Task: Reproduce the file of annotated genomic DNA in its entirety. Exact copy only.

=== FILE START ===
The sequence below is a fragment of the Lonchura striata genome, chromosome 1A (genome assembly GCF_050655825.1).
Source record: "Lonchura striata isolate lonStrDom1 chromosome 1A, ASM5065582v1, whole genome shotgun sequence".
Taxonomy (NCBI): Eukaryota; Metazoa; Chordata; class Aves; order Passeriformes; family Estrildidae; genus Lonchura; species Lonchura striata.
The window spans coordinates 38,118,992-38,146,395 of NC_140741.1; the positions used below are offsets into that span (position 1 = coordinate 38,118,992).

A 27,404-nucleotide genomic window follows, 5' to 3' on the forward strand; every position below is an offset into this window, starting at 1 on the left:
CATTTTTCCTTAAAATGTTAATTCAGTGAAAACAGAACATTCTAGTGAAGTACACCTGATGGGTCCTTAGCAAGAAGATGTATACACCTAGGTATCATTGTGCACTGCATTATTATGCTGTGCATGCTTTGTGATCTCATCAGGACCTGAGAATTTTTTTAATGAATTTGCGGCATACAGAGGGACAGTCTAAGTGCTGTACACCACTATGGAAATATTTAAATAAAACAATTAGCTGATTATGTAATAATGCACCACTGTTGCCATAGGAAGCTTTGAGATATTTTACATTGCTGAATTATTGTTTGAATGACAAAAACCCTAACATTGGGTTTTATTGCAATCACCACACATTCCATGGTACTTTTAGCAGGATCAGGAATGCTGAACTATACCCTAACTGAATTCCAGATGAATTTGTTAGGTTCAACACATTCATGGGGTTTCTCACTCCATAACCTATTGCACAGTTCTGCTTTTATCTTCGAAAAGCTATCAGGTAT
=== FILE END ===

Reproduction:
The sequence below is a fragment of the Lonchura striata genome, chromosome 1A (genome assembly GCF_050655825.1).
Source record: "Lonchura striata isolate lonStrDom1 chromosome 1A, ASM5065582v1, whole genome shotgun sequence".
Taxonomy (NCBI): Eukaryota; Metazoa; Chordata; class Aves; order Passeriformes; family Estrildidae; genus Lonchura; species Lonchura striata.
The window spans coordinates 38,118,992-38,146,395 of NC_140741.1; the positions used below are offsets into that span (position 1 = coordinate 38,118,992).

A 27,404-nucleotide genomic window follows, 5' to 3' on the forward strand; every position below is an offset into this window, starting at 1 on the left:
CATTTTTCCTTAAAATGTTAATTCAGTGAAAACAGAACATTCTAGTGAAGTACACCTGATGGGTCCTTAGCAAGAAGATGTATACACCTAGGTATCATTGTGCACTGCATTATTATGCTGTGCATGCTTTGTGATCTCATCAGGACCTGAGAATTTTTTTAATGAATTTGCGGCATACAGAGGGACAGTCTAAGTGCTGTACACCACTATGGAAATATTTAAATAAAACAATTAGCTGATTATGTAATAATGCACCACTGTTGCCATAGGAAGCTTTGAGATATTTTACATTGCTGAATTATTGTTTGAATGACAAAAACCCTAACATTGGGTTTTATTGCAATCACCACACATTCCATGGTACTTTTAGCAGGATCAGGAATGCTGAACTATACCCTAACTGAATTCCAGATGAATTTGTTAGGTTCAACACATTCATGGGGTTTCTCACTCCATAACCTATTGCACAGTTCTGCTTTTATCTTCGAAAAGCTATCAGGTAT